The good news is that YouTube will also give partners a cut of the subscription income, and the videos are not locked into an exclusivity deal with YouTube. However, critics of the change say they should have a choice in placing a video underneath the ad-free umbrella. And while I agree that choice is a good thing, the hand being forced should only help video makers. As it stands, approximately half of all potentially monetized YouTube views aren't paid out due to ad-block software. Perhaps the switch will entice people to pay the monthly fee, thus giving more potential revenue to the creator. The other benefit is that this won't affect interstitched ads, at least not from the FAQ on the matter.

You mentioned ads-free. Which ads are you referring to?

When we refer to an ads-free experience we are specifically referring to YouTube advertising formats. There are no changes to any other agreements that you may have in place, which may include things like product placements or branded advertising within your videos.

This means sponsored videos or other forms of advertising aren't affected and can still be created, essentially putting ad-laced videos under the ad-free service. But those videos, at least for YouTube, are far less common given the landscape of the platform. YouTube added that it will be giving video creators 55 percent of all revenue generated from the ad-free subscriptions. In the end, this could be a win for the makers, but only if enough people get on board with the service.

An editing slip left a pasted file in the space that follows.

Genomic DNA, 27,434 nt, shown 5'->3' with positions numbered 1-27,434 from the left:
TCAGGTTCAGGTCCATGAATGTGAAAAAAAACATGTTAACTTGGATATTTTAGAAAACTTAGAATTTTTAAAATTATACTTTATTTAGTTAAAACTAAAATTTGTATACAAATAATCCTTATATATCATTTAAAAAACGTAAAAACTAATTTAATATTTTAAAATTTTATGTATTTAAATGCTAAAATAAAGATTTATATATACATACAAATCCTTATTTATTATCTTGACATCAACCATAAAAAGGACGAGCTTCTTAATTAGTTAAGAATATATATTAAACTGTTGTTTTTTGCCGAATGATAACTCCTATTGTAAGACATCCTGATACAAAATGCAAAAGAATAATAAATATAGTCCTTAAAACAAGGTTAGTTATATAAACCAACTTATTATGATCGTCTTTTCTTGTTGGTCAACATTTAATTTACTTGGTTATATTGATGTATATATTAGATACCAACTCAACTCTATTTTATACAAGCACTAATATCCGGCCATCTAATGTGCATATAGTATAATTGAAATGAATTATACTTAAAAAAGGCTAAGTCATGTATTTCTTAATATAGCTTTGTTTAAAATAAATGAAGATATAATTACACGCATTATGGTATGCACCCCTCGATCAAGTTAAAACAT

Amazon Echo Partners Up with Belkin's WeMo Home Automation System

posted Sunday Apr 12, 2015 by Nicholas DiMeo

Amazon Echo Partners Up with Belkin's WeMo Home Automation System

At CES this year, we had the chance to talk with Belkin about its new line of smart home applications, called WeMo. This week, Amazon's cylindrical Bluetooth speaker and voice-control assistant, Alexa, received an update as Amazon will be partnering its Echo product with WeMo.

As expected for months, Echo's purpose seemed to fit in with the home automation craze that is sweeping the nation. Sporting Bluetooth and Wi-Fi, it only made sense that we'd see Alexa tap into your home network and control these new devices. Echo will officially support all WeMo switches and LED light bulbs, and this will include the Hue collection from Philips. Echo can also shake hands with Lux, the BR30, Bloom and Lightstrip. In the future, it is said that Echo will also link up with the rest of Belkin's WeMo system, like thermostats, water sensors and the line of cookware and kitchen appliances.

As of now, the Echo API does not have much built into it for anything beyond the mentioned switches and bulbs, and giving Alexa any other commands about your WeMo devices simply lead to having them placed on your to-do list. Amazon says connecting your devices to Echo is as simple as connecting Echo up to your network. Alexa will discover the different gadgets and will be able to sync up with them easily.